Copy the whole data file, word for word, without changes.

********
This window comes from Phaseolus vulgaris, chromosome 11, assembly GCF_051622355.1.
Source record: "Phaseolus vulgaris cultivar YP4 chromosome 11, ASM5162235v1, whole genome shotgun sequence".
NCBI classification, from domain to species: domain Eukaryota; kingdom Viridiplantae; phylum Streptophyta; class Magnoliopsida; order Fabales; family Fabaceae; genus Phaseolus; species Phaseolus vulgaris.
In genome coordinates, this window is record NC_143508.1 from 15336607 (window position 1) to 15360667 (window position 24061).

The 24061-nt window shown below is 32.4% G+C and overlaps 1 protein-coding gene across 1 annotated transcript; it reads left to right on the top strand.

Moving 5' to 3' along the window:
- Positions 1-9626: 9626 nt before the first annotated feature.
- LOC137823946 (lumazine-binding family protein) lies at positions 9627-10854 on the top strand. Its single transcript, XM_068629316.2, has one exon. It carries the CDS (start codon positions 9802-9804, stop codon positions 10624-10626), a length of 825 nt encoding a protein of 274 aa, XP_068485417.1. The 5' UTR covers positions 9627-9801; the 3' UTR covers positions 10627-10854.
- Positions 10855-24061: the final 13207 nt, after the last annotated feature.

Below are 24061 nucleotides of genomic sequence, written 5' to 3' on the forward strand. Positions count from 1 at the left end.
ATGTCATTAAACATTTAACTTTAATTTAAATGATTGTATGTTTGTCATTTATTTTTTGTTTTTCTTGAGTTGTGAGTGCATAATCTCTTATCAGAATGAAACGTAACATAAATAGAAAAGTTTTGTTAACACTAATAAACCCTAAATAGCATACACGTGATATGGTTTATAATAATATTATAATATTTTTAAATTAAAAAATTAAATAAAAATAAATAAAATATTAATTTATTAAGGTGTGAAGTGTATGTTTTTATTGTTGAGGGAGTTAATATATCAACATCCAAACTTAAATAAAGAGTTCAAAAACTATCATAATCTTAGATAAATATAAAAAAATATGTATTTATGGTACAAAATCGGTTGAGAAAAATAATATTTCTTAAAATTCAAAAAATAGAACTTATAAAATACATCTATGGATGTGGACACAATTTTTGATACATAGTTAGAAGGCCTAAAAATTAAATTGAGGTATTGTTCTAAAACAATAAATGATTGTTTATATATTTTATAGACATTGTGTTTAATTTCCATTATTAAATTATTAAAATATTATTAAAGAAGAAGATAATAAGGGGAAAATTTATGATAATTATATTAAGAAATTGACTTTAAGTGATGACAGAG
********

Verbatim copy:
This window comes from Phaseolus vulgaris, chromosome 11, assembly GCF_051622355.1.
Source record: "Phaseolus vulgaris cultivar YP4 chromosome 11, ASM5162235v1, whole genome shotgun sequence".
NCBI classification, from domain to species: domain Eukaryota; kingdom Viridiplantae; phylum Streptophyta; class Magnoliopsida; order Fabales; family Fabaceae; genus Phaseolus; species Phaseolus vulgaris.
In genome coordinates, this window is record NC_143508.1 from 15336607 (window position 1) to 15360667 (window position 24061).

The 24061-nt window shown below is 32.4% G+C and overlaps 1 protein-coding gene across 1 annotated transcript; it reads left to right on the top strand.

Moving 5' to 3' along the window:
- Positions 1-9626: 9626 nt before the first annotated feature.
- LOC137823946 (lumazine-binding family protein) lies at positions 9627-10854 on the top strand. Its single transcript, XM_068629316.2, has one exon. It carries the CDS (start codon positions 9802-9804, stop codon positions 10624-10626), a length of 825 nt encoding a protein of 274 aa, XP_068485417.1. The 5' UTR covers positions 9627-9801; the 3' UTR covers positions 10627-10854.
- Positions 10855-24061: the final 13207 nt, after the last annotated feature.

Below are 24061 nucleotides of genomic sequence, written 5' to 3' on the forward strand. Positions count from 1 at the left end.
ATGTCATTAAACATTTAACTTTAATTTAAATGATTGTATGTTTGTCATTTATTTTTTGTTTTTCTTGAGTTGTGAGTGCATAATCTCTTATCAGAATGAAACGTAACATAAATAGAAAAGTTTTGTTAACACTAATAAACCCTAAATAGCATACACGTGATATGGTTTATAATAATATTATAATATTTTTAAATTAAAAAATTAAATAAAAATAAATAAAATATTAATTTATTAAGGTGTGAAGTGTATGTTTTTATTGTTGAGGGAGTTAATATATCAACATCCAAACTTAAATAAAGAGTTCAAAAACTATCATAATCTTAGATAAATATAAAAAAATATGTATTTATGGTACAAAATCGGTTGAGAAAAATAATATTTCTTAAAATTCAAAAAATAGAACTTATAAAATACATCTATGGATGTGGACACAATTTTTGATACATAGTTAGAAGGCCTAAAAATTAAATTGAGGTATTGTTCTAAAACAATAAATGATTGTTTATATATTTTATAGACATTGTGTTTAATTTCCATTATTAAATTATTAAAATATTATTAAAGAAGAAGATAATAAGGGGAAAATTTATGATAATTATATTAAGAAATTGACTTTAAGTGATGACAGAG